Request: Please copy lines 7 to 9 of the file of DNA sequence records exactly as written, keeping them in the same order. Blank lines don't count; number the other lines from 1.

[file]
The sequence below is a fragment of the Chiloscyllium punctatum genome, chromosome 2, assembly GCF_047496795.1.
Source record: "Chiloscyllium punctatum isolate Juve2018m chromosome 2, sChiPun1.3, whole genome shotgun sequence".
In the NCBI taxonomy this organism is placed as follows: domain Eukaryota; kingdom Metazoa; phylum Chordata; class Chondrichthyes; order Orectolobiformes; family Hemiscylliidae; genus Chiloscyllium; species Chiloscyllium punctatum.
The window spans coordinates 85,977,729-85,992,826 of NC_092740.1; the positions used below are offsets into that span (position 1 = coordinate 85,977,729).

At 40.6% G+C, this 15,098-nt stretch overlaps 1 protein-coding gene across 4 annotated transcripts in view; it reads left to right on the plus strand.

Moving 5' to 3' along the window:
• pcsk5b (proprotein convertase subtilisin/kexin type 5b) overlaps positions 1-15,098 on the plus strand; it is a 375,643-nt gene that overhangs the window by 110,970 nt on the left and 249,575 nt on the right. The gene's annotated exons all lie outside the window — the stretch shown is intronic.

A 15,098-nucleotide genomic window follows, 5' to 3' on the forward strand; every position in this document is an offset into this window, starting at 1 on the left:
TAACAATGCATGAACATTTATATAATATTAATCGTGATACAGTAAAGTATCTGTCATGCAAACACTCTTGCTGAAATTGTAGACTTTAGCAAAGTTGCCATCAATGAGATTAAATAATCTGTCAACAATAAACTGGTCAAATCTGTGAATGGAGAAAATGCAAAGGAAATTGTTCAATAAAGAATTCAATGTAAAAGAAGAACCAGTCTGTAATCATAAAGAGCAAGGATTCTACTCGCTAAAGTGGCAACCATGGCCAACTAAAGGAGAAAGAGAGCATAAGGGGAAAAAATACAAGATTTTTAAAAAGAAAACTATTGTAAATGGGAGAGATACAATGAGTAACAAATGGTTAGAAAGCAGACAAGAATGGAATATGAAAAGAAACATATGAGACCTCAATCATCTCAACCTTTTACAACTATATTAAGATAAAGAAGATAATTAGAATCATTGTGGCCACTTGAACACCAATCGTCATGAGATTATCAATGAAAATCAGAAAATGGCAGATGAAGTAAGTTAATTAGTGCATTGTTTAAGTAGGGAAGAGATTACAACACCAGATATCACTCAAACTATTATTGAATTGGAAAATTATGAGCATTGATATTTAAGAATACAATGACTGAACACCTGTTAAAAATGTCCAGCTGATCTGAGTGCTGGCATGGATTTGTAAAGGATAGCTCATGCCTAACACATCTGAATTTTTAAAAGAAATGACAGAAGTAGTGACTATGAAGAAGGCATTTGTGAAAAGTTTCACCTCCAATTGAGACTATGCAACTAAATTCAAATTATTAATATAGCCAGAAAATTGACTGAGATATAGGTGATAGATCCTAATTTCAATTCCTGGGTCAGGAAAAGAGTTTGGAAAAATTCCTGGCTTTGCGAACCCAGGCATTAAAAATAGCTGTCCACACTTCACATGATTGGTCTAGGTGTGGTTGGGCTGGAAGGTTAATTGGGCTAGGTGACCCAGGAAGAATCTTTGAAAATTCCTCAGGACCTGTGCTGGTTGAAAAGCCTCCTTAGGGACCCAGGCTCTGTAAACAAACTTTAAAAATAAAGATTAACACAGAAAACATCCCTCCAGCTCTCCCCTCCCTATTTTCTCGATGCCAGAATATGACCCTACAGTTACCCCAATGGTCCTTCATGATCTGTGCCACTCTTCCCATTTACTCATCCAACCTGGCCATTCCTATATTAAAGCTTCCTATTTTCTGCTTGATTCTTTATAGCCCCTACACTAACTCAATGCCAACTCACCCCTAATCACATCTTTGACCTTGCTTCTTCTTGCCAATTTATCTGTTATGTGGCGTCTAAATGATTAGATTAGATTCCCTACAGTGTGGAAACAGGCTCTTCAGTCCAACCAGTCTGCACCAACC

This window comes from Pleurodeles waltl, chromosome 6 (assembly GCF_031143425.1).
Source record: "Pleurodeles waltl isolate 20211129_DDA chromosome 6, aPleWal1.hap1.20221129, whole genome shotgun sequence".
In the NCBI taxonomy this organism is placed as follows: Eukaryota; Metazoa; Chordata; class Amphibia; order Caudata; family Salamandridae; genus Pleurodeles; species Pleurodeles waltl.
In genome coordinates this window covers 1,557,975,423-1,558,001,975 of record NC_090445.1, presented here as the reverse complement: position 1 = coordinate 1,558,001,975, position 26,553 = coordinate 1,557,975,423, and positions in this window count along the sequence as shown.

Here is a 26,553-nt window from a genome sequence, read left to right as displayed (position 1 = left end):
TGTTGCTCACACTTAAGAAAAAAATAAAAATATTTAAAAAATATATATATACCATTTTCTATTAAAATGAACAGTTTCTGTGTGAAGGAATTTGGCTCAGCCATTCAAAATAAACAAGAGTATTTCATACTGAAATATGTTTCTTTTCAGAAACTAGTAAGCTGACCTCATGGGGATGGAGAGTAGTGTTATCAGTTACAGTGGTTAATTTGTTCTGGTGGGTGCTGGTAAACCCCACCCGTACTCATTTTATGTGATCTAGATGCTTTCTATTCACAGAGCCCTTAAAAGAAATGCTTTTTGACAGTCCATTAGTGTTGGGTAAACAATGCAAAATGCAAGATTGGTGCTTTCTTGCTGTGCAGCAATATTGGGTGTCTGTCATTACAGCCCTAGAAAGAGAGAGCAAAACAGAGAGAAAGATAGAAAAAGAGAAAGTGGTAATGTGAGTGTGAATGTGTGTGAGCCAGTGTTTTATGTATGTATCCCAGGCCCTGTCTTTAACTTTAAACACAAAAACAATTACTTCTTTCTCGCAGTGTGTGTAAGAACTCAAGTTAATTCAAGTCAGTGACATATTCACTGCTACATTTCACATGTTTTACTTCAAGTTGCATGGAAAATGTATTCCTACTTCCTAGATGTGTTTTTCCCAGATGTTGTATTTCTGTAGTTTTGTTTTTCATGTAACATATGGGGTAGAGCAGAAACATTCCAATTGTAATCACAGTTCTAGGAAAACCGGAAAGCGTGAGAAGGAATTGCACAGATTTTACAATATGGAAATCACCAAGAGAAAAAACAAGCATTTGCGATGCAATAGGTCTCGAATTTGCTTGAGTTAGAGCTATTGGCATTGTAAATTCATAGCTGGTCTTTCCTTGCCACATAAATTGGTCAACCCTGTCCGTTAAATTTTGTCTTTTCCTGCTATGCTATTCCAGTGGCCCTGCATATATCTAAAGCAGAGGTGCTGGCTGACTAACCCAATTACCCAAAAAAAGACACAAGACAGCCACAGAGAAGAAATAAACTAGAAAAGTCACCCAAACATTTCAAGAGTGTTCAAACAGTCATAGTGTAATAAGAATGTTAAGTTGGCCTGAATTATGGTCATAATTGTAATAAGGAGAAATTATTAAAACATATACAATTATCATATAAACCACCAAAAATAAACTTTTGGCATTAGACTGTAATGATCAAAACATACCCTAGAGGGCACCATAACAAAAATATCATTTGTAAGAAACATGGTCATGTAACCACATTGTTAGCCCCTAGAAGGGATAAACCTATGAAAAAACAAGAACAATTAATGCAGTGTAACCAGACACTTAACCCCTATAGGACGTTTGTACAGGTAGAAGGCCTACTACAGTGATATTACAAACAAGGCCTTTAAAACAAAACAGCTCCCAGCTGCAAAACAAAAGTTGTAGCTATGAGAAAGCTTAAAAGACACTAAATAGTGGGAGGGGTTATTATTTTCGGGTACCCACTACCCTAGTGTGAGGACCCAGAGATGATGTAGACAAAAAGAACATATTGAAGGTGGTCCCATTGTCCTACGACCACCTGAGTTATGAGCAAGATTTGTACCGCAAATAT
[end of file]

• pcsk5b (proprotein convertase subtilisin/kexin type 5b) overlaps positions 1-15,098 on the plus strand; it is a 375,643-nt gene that overhangs the window by 110,970 nt on the left and 249,575 nt on the right. The gene's annotated exons all lie outside the window — the stretch shown is intronic.

A 15,098-nucleotide genomic window follows, 5' to 3' on the forward strand; every position in this document is an offset into this window, starting at 1 on the left:
TAACAATGCATGAACATTTATATAATATTAATCGTGATACAGTAAAGTATCTGTCATGCAAACACTCTTGCTGAAATTGTAGACTTTAGCAAAGTTGCCATCAATGAGATTAAATAATCTGTCAACAATAAACTGGTCAAATCTGTGAATGGAGAAAATGCAAAGGAAATTGTTCAATAAAGAATTCAATGTAAAAGAAGAACCAGTCTGTAATCATAAAGAGCAAGGATTCTACTCGCTAAAGTGGCAACCATGGCCAACTAAAGGAGAAAGAGAGCATAAGGGGAAAAAATACAAGATTTTTAAAAAGAAAACTATTGTAAATGGGAGAGATACAATGAGTAACAAATGGTTAGAAAGCAGACAAGAATGGAATATGAAAAGAAACATATGAGACCTCAATCATCTCAACCTTTTACAACTATATTAAGATAAAGAAGATAATTAGAATCATTGTGGCCACTTGAACACCAATCGTCATGAGATTATCAATGAAAATCAGAAAATGGCAGATGAAGTAAGTTAATTAGTGCATTGTTTAAGTAGGGAAGAGATTACAACACCAGATATCACTCAAACTATTATTGAATTGGAAAATTATGAGCATTGATATTTAAGAATACAATGACTGAACACCTGTTAAAAATGTCCAGCTGATCTGAGTGCTGGCATGGATTTGTAAAGGATAGCTCATGCCTAACACATCTGAATTTTTAAAAGAAATGACAGAAGTAGTGACTATGAAGAAGGCATTTGTGAAAAGTTTCACCTCCAATTGAGACTATGCAACTAAATTCAAATTATTAATATAGCCAGAAAATTGACTGAGATATAGGTGATAGATCCTAATTTCAATTCCTGGGTCAGGAAAAGAGTTTGGAAAAATTCCTGGCTTTGCGAACCCAGGCATTAAAAATAGCTGTCCACACTTCACATGATTGGTCTAGGTGTGGTTGGGCTGGAAGGTTAATTGGGCTAGGTGACCCAGGAAGAATCTTTGAAAATTCCTCAGGACCTGTGCTGGTTGAAAAGCCTCCTTAGGGACCCAGGCTCTGTAAACAAACTTTAAAAATAAAGATTAACACAGAAAACATCCCTCCAGCTCTCCCCTCCCTATTTTCTCGATGCCAGAATATGACCCTACAGTTACCCCAATGGTCCTTCATGATCTGTGCCACTCTTCCCATTTACTCATCCAACCTGGCCATTCCTATATTAAAGCTTCCTATTTTCTGCTTGATTCTTTATAGCCCCTACACTAACTCAATGCCAACTCACCCCTAATCACATCTTTGACCTTGCTTCTTCTTGCCAATTTATCTGTTATGTGGCGTCTAAATGATTAGATTAGATTCCCTACAGTGTGGAAACAGGCTCTTCAGTCCAACCAGTCTGCACCAACC